Friday, 20 September 2013

April 27th 1916

Field of Fire – the Battle of Ashbourne. Paul O’Brien. New Island Press, Dublin. 2012, pp 108.

This review was written on November 20th 2012

I read this in one session. It is the most detailed description of the exploits of the 5th Fingal Brigade under the command of Thomas Ashe during the six days of the 1916 rebellion. The 5th Brigade was established outside the City in the more rural part of North County Dublin. The book’s principal chapters, as is evident from the title, provide details of the Battle of Ashbourne which took place during the Friday, the day of Pearse’s surrender to the British. The surrender took place unknown to the members of the 5th Battalion. The battle lasted about four hours in all and was by far the bloodiest of the many events which took place in 1916.

I believe that O’Brien’s account is the most detailed description of the battle which has been published so far and it reminds us that the event was the forerunner of the guerrilla tactics which were to be adopted by the IRA during the subsequent War of Independence.

Thomas Ashe
O’Brien describes the details of the battle and the confusion and frustrations of the 60 odd armed RIC police faced with the highly unconventional methods adopted by the fewer and more lightly armed volunteers who harried them from the cover of hedges and ditches on each side of the roadway occupied by the police in their vulnerable motorcade. The adjacent police barracks, which was being attacked by the Volunteers at the time of the arrival of the cavalcade of armed RIC men, was occupied by about 15 heavily armed colleagues but for some extraordinary reason they failed to assist their colleagues arriving unexpectedly from Slane in Co. Meath. They seem to have adopted an entirely defensive role in the barracks during the entire battle.

Richard Mulcahy
Richard Mulcahy’s initiative, as Ashe’s second in command, in remaining to fight the police despite their obviously superior forces and his direction in leading the attack is clearly presented while Thomas Ashe receives equal mention in accepting Mulcahy’s initiative despite Ashe’s first reluctance to face such unexpected and superior forces.

There are a number of photos of interest including portraits of some of the leading members of the Brigade. There is no doubt that the Battle of Ashbourne was an outstanding example of an effective response to conventional military maneuvers in the context of the Irish countryside with its extensive cover provided by heavy hedgerows and hedgerow trees and particularly by assailants with local knowledge of the area.

Ashbourne was the precursor of the successful tactics necessarily adopted by the IRA during the later War of Independence. It was a confirmation of Bulmer Hobson’s contention, as a leader of the IRB, who differed with his close colleagues on the wisdom of 1916. His approach to Irish independence was civil disobedience followed, if necessary, by guerilla warfare. Like his colleagues who were passionate about Irish independence and who were glad to die for it, he had a more pragmatic and more effective way of reaching the same goal. His refusal to take part in 1916 was considered by some to show lack of courage and lack of patriotism; I thought, reading of his decision, it was due to his pragmatic and more intelligent approach to solving the affairs of Man.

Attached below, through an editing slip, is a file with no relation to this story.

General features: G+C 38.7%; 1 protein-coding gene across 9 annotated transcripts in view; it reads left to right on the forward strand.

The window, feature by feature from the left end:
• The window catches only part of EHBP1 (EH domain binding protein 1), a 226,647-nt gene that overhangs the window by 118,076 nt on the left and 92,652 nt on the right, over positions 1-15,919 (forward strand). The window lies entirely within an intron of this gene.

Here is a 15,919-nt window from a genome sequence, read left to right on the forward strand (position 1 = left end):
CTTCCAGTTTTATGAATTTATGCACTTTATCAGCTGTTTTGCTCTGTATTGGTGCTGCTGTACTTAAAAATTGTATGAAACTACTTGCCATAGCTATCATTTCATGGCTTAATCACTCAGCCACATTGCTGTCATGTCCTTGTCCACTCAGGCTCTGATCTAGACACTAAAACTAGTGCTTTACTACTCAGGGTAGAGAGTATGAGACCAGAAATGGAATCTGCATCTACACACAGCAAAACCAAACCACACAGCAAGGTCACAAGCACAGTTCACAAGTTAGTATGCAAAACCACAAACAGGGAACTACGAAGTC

On a more personal note, I often wonder how my father, who was all his life firmly committed to his Catholic upbringing, who was a daily attender at mass and devoted to such ceremonies as evening benediction and weekend retreats, could reconcile his profound belief in the Church with his involvement in the killing of nine innocent policemen, the loss of three of his IRA comrades and the numerous injuries inflicted on many others. Like most other volunteers he must have had little idea that the ‘maneuvers’ which were described as the object of the 1916 weekend would lead to such dramatic and unprecedented events.

Would he have refused Seán McDermott’s insistence that he must remain in Dublin for the weekend despite his intention of visiting his father in Ennis at the time? Why did he refuse to attend the unveiling of the Ashbourne memorial by the President of Ireland, Seán T. O’Kelly in 1959 despite my plea and that of my mother that he should be there? I often think that his crucial participation in Ashbourne may have later preyed on his mind. I am aware that subsequently, as head of the army during the Civil War, he was responsible for the execution of some of the irregular forces but here he was clearly committed to the survival of the Treaty, to maintaining the democratic institutions of the State and he had the backing of the Cabinet. He was willing to go to such ends to maintain the Treaty and to protect the members of the Dáil and the other prominent supporters of the settlement who were under threat of assassination by Liam Lynch and de Valera.

I might have thought that his reluctance to attend the ceremony may have been related to the role of O’Kelly who was a leading politician who rejected the Treaty in 1922. O’Kelly was married to my father’s sister in law, Phyllis Ryan, and was then in the last year of his 14 years as President of Ireland. By 1959 there was a complete reconciliation between our families and, although the reconciliation may have not been as cordial as in a normal extended family, it allowed my father to attend many family functions organized by Phyllis at Aras an Uachtarán where he was always cordial to the President as was the President to him.

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